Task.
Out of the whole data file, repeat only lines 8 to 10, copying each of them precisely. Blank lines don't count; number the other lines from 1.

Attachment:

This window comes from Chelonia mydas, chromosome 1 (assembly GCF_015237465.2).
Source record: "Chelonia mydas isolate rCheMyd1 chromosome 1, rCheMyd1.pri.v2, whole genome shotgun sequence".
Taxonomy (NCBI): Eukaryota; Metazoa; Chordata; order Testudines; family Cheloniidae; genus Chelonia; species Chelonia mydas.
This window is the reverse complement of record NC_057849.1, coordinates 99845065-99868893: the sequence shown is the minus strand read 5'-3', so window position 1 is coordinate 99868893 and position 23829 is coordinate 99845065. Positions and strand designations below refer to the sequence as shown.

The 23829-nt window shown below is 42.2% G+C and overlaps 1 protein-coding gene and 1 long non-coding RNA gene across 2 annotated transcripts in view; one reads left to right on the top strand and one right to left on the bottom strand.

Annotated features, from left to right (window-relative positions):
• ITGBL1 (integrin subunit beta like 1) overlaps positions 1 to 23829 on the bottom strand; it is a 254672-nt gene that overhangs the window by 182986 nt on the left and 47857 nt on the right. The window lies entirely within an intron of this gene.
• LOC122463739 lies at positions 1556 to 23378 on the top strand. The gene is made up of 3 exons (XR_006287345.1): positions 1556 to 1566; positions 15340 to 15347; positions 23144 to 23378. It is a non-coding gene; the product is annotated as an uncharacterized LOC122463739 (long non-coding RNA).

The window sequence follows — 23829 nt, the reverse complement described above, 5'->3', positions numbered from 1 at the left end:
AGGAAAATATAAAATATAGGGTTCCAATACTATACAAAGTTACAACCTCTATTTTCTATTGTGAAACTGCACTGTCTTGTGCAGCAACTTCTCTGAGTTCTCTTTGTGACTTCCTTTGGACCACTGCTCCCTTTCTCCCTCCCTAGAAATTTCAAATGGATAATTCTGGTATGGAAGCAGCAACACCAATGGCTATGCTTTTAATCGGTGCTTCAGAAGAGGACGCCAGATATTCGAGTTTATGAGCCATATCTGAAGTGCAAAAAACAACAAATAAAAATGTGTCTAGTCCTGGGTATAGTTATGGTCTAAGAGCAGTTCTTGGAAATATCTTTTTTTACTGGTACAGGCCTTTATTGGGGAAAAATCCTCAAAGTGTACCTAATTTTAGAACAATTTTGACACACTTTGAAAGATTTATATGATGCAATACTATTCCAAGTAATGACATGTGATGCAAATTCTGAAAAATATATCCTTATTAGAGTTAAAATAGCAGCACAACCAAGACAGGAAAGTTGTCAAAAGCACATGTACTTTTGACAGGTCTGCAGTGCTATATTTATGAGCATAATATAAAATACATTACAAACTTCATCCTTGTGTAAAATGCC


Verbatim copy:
• LOC122463739 lies at positions 1556 to 23378 on the top strand. The gene is made up of 3 exons (XR_006287345.1): positions 1556 to 1566; positions 15340 to 15347; positions 23144 to 23378. It is a non-coding gene; the product is annotated as an uncharacterized LOC122463739 (long non-coding RNA).

The window sequence follows — 23829 nt, the reverse complement described above, 5'->3', positions numbered from 1 at the left end:
AGGAAAATATAAAATATAGGGTTCCAATACTATACAAAGTTACAACCTCTATTTTCTATTGTGAAACTGCACTGTCTTGTGCAGCAACTTCTCTGAGTTCTCTTTGTGACTTCCTTTGGACCACTGCTCCCTTTCTCCCTCCCTAGAAATTTCAAATGGATAATTCTGGTATGGAAGCAGCAACACCAATGGCTATGCTTTTAATCGGTGCTTCAGAAGAGGACGCCAGATATTCGAGTTTATGAGCCATATCTGAAGTGCAAAAAACAACAAATAAAAATGTGTCTAGTCCTGGGTATAGTTATGGTCTAAGAGCAGTTCTTGGAAATATCTTTTTTTACTGGTACAGGCCTTTATTGGGGAAAAATCCTCAAAGTGTACCTAATTTTAGAACAATTTTGACACACTTTGAAAGATTTATATGATGCAATACTATTCCAAGTAATGACATGTGATGCAAATTCTGAAAAATATATCCTTATTAGAGTTAAAATAGCAGCACAACCAAGACAGGAAAGTTGTCAAAAGCACATGTACTTTTGACAGGTCTGCAGTGCTATATTTATGAGCATAATATAAAATACATTACAAACTTCATCCTTGTGTAAAATGCC